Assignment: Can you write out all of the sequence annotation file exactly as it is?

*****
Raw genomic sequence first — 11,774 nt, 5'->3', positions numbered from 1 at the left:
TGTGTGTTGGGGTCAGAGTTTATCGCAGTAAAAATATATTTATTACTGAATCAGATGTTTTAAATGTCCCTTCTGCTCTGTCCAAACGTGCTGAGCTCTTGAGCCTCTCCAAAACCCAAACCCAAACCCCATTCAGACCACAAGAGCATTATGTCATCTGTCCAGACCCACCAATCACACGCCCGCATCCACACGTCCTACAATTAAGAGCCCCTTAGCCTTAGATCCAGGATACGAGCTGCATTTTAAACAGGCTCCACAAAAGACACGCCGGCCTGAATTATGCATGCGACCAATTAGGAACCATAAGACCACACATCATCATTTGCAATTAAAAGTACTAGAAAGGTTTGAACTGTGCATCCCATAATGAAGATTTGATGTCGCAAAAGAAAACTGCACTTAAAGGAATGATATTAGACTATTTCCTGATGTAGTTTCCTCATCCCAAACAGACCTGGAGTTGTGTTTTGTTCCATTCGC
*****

Raw genomic sequence first — 11,774 nt, 5'->3', positions numbered from 1 at the left:
TGTGTGTTGGGGTCAGAGTTTATCGCAGTAAAAATATATTTATTACTGAATCAGATGTTTTAAATGTCCCTTCTGCTCTGTCCAAACGTGCTGAGCTCTTGAGCCTCTCCAAAACCCAAACCCAAACCCCATTCAGACCACAAGAGCATTATGTCATCTGTCCAGACCCACCAATCACACGCCCGCATCCACACGTCCTACAATTAAGAGCCCCTTAGCCTTAGATCCAGGATACGAGCTGCATTTTAAACAGGCTCCACAAAAGACACGCCGGCCTGAATTATGCATGCGACCAATTAGGAACCATAAGACCACACATCATCATTTGCAATTAAAAGTACTAGAAAGGTTTGAACTGTGCATCCCATAATGAAGATTTGATGTCGCAAAAGAAAACTGCACTTAAAGGAATGATATTAGACTATTTCCTGATGTAGTTTCCTCATCCCAAACAGACCTGGAGTTGTGTTTTGTTCCATTCGC